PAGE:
E-MAIL messages comprise the bulk of work correspondence, yet few of us bother to check out etiquette tips that can improve our communication.

 Take the message someone recently sent me. It had a gigantic attachment that busted my e-mail quota and had to go straight to the trash bin.

 He then sent me four separate messages containing large attachments, which I was to forward to another party, and which also clogged my inbox.

 There is actually no right or wrong in this case but experts said it is a matter of courtesy.

To avoid clogging other people's inboxes or slowing down their incoming messages, you should not send huge attachments unless absolutely necessary.

If there is one piece of e-mail etiquette that all agree on, it is to not write in caps because this is considered yelling or shouting in cyberspace.

Few people do this but some messages can contain one or two words in caps.

Mr Stephen Tan, a trainer with the SMa Centre for Corporate Learning, said a word in caps or bold type may backfire as it may be interpreted wrongly and cause a reaction different to the one you expect.

'There are no emotions involved in e-mail messages. A writer may 'cap' or 'bold' the words 'please reply' as he is anxious or even begging the other party to reply. But the other party may see it as an order to reply so there may be an intentional delay.'

Or it may cause a rift in your relationship with colleagues or clients, he added.

This is not to say that caps are not allowed in e-mail messages. 'Depending on the situation, you can 'cap' or 'bold' one or two words in an e-mail message to highlight something, like an organisation's name, venue, time or telephone number,' he said.

Ms Lee Gek Ling, a senior lecturer from the National University of Singapore's Centre for English Language Communication, said one word in caps is acceptable if the e-mail is emphasising fun or for personal correspondence.

There are some other e-mail pet hates:

  • writing in different fonts and sizes in one long message;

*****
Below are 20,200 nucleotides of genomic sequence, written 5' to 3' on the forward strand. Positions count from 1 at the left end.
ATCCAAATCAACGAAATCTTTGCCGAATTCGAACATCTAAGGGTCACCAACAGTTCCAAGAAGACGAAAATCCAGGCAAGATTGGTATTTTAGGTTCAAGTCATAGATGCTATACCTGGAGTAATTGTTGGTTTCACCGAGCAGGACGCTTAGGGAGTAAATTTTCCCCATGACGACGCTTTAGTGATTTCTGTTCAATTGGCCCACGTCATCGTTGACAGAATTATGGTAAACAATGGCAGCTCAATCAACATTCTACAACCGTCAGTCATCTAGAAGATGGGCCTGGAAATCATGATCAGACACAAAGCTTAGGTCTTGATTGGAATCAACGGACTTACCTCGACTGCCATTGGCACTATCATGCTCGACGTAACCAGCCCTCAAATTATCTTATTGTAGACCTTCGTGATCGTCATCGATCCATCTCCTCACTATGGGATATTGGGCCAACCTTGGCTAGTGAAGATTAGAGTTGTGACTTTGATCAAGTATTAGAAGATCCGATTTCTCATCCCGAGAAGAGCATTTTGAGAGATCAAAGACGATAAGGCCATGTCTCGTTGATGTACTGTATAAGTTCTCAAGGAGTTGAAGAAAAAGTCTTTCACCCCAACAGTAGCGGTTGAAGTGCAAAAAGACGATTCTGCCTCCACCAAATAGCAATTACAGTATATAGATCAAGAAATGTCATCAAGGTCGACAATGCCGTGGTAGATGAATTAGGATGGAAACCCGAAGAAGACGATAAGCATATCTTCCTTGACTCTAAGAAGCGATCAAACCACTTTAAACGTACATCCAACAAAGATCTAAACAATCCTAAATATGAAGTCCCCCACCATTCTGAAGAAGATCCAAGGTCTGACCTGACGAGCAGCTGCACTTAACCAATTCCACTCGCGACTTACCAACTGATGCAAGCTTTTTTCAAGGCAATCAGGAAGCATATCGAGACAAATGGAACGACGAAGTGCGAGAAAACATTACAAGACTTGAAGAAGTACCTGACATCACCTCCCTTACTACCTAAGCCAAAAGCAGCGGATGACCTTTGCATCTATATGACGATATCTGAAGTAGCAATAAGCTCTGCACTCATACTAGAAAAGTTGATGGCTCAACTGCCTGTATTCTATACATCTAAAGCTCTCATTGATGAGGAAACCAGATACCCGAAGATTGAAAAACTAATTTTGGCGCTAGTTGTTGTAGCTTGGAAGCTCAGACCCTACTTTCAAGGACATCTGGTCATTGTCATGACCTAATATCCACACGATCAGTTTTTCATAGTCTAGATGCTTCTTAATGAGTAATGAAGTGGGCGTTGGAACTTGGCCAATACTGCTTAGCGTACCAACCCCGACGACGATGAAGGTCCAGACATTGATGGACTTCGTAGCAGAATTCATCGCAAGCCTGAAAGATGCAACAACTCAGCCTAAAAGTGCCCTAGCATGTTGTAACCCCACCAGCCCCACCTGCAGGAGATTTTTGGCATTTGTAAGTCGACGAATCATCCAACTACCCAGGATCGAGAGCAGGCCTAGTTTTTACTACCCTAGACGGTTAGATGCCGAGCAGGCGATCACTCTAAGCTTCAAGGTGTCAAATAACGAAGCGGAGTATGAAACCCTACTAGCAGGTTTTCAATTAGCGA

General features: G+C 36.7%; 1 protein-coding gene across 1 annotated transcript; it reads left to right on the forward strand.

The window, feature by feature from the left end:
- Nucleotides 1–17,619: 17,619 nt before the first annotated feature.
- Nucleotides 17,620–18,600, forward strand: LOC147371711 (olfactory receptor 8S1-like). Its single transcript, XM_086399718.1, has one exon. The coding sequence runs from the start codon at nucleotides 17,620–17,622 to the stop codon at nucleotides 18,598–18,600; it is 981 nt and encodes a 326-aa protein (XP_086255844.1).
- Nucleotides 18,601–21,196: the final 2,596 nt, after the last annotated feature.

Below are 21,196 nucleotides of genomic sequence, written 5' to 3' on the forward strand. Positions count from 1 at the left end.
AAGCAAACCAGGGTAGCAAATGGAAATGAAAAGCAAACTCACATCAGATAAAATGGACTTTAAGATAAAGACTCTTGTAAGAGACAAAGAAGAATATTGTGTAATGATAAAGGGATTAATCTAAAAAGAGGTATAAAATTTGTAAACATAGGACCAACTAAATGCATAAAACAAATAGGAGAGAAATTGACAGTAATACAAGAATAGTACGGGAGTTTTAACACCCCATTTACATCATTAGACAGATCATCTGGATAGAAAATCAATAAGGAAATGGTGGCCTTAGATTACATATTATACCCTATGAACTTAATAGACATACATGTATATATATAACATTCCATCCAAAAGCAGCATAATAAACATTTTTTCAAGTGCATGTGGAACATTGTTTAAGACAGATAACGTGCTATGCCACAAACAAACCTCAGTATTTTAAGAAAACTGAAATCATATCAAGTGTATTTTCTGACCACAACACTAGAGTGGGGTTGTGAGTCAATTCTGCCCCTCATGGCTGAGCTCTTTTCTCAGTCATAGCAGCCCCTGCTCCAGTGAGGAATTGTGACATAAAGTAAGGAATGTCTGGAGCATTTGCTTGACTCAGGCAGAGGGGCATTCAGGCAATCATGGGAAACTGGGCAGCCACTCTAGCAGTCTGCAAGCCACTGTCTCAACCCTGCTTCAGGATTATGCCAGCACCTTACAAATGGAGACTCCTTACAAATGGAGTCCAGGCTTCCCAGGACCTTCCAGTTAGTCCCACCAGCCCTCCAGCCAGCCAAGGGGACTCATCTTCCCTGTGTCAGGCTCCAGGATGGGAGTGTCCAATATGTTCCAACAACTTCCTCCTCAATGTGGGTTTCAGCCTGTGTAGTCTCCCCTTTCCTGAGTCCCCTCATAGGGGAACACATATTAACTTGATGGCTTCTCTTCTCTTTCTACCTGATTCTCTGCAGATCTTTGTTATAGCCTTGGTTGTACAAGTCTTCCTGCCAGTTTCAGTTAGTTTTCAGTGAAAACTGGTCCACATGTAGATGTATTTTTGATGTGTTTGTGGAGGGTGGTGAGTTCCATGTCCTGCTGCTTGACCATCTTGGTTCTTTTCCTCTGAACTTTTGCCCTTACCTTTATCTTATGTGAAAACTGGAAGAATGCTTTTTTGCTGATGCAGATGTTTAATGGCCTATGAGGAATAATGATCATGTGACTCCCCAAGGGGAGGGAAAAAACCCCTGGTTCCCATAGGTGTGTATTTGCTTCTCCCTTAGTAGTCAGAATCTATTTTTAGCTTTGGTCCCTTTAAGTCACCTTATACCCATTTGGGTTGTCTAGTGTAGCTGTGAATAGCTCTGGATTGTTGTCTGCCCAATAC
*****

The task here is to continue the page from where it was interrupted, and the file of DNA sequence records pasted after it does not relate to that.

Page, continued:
• not including a signature so the recipient has to search for your number and guess your designation;
  • being wrongly copied in on an ongoing group conversation.

All of these can be easily avoided.

An e-mail message should be short and sweet whenever possible. Use white space to make it readable instead of cramming everything into one long paragraph.

Long messages can be a lot of work, which means they may be set aside and possibly forgotten.

Take note that the subject matters. A simple, clear and effective phrase ensures your e-mail gets picked out and read instead of seen as spam and discarded.

And you should copy in others only if necessary. Technical writer and trainer Atul Mathur said it is common to find people copying everyone in on their e-mail even if some of the recipients may not be connected to the issue being discussed. 'That's a sloppy way of communicating.'

A chief executive of a European firm has said that he never reads e-mail messages he has been copied in on just because his staff want to show him they are doing their job. It is a waste of his time.

Mr Tan noted: 'In practice, many people ignore such messages, particularly if they involve long-drawn-out conversations. It won't be a priority.'

Ms Lee said you should copy in people only for three reasons: to inform them of what is happening, to keep them in the loop if they need to follow up on a certain matter, and as a standard operating procedure, such as needing to update your secretary so she can do filing for you.

But hold off from doing that if you have not informed them that they are supposed to act on a certain matter, she said.

Copying them in so they suddenly find themselves having to do something or follow up on a certain case is 'inconsiderate and not respectful of them', she added.

'That's presumptuous and if they don't want to do it, you are forcing them to confront the other party. And not getting a response might be seen as rude on their part.'

Experts say everyone should spend some time on writing e-mail messages.

With the blurring of lines between work and personal communication, we must exercise caution in this area, said Mr Tan. While e-mail messages are a less intrusive yet effective way of communication, they are a lousy way of resolving conflicts or conveying bad news, he added.

Said Ms Lee: 'Instead of 'You made a mistake in my pay calculation', you should say, 'Has there been a mistake in my pay calculation?' Hone in on the topic or subject rather than the person's character.'